Once in orbit, you can then pick your destination on a map. And while there were only a handful of places to go in the beta, there will undoubtedly be more in the real version of the game. In fact, after getting through three of the four story-driven missions, I noticed that a fifth location had appeared, and that it was for a co-op mission.
As much as I enjoyed this early version of Destiny, though, there were still things that rubbed me the wrong way. For starters, hitting the button to go to the menu doesn’t pause the game. Which makes sense if you’re playing with other people, I suppose, but not if you’re playing alone. Especially since pausing the game brings you to the menu where you upgrade your character and equip any new weapons and armor. What if the phone rings? What if you want to grab a drink, or use the rest room, or watch a rerun of The Big Bang Theory? Well, then what?
Destiny also has an annoying habit of turning off your objective marker after a few seconds. Which wouldn’t be a problem if your compass was a lot more accurate.
On other fronts, Destiny doesn’t let you to turn the music down or off. Which isn’t to say that the music is bad or anything, it’s rather nice in how it’s using sparingly, and has a cinematic, Star Trek-ian tone. But there were times during some of the gunfights when it swelled, and I really wish it wasn’t so loud.
But I think my biggest complaint about Destiny is that, at least in the beta, I saw no way to prevent other people from coming into your game. One of the big things about Destiny is that you’ll be able to invite your friends into your game, and vice versa, or just run into people randomly in the same game.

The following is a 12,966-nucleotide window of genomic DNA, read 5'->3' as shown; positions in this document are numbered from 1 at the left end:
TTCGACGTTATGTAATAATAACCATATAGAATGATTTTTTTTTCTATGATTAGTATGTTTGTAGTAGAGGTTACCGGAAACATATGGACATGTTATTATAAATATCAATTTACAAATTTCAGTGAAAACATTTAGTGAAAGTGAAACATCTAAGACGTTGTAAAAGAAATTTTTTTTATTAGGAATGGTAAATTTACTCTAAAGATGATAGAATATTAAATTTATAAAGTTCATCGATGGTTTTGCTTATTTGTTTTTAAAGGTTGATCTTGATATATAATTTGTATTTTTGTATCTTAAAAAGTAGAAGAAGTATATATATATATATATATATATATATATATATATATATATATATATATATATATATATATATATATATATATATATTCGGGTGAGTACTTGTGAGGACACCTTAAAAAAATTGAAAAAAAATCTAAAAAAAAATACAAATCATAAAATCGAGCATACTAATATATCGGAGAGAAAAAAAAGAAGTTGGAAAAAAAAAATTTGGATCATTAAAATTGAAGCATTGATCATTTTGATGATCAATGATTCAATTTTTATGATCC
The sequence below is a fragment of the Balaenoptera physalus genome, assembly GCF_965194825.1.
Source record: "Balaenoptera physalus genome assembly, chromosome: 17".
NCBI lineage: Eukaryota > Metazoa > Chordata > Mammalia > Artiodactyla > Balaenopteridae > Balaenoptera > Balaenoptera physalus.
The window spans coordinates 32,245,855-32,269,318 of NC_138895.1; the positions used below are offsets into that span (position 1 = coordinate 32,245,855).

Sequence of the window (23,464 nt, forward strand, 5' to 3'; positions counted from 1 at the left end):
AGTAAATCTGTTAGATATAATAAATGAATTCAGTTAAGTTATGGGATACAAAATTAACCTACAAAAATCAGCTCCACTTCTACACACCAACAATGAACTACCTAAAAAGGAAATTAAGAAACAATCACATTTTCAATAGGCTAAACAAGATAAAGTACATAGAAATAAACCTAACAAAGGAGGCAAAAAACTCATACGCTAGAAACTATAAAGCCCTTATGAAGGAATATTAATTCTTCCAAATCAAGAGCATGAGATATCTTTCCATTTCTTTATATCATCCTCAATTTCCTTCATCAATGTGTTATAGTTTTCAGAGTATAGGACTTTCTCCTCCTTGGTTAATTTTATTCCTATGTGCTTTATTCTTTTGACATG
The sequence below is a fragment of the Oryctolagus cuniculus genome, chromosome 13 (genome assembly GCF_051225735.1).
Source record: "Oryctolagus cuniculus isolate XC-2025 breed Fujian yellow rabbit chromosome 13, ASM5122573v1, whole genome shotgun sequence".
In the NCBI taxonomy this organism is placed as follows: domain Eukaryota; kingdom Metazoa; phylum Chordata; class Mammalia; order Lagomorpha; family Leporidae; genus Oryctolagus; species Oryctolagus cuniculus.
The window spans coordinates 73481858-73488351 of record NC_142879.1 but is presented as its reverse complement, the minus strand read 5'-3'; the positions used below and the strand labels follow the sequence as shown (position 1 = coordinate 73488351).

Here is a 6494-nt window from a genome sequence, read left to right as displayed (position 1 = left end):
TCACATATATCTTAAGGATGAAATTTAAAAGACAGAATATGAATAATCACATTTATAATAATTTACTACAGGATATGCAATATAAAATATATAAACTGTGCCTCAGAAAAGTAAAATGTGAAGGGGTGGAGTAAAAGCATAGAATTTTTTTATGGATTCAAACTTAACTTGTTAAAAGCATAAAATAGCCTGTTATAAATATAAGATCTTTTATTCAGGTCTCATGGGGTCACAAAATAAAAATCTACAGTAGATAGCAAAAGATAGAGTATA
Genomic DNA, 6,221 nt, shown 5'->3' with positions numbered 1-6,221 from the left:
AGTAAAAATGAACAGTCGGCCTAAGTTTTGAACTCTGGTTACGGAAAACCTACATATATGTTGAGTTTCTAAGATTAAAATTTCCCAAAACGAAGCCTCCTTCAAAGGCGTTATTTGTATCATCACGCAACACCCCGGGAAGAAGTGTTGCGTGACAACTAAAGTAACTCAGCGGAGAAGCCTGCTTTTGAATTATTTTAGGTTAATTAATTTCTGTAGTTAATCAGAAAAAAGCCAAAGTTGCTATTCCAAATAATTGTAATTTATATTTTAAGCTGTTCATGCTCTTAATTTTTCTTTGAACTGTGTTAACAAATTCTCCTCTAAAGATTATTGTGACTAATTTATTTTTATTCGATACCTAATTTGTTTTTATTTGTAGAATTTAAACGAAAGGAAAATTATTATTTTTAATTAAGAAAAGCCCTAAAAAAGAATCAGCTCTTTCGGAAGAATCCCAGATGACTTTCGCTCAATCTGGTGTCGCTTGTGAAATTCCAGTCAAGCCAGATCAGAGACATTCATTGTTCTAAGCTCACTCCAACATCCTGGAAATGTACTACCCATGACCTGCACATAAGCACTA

Which is interesting, I suppose. But as someone who doesn’t play well with others, and doesn’t want it, it would be nice if you could turn this function off. Especially since, if the levels in the beta are any indication, many of the areas you go to have a desolate, isolated vibe about them, one that will be ruined if there’s a bunch of people running around.
Which is what happened to me. In the beta’s third story mission, I went to a battle-ravaged area of Russia where there were a bunch of old, rusted planes and structures. Which gave it a cool, post-apocalyptic vibe…until some guy on what looked like a speeder from Star Wars: The Return Of The Jedi cruised by like he was looking for a drive-thru.
Though what was worse was when, later on, I happened upon some bad guys, only to have some other player run up and kill them before I had the chance. I had basically become a spectator in my own life, and where’s the fun in that? Why the hell would you want to watch someone play a game when you could be playing it yourself?
All complaints aside, though, I really did have a great time playing the Destiny beta. Assuming nothing goes horribly awry, it should be epic and engaging sci-fi shooting role-playing game like Halo crossed with Borderlands or a first-person version of Mass Effect with a lot less talking. Though if they fix some or all of the small but glaring problems I mentioned, then it could be amazing.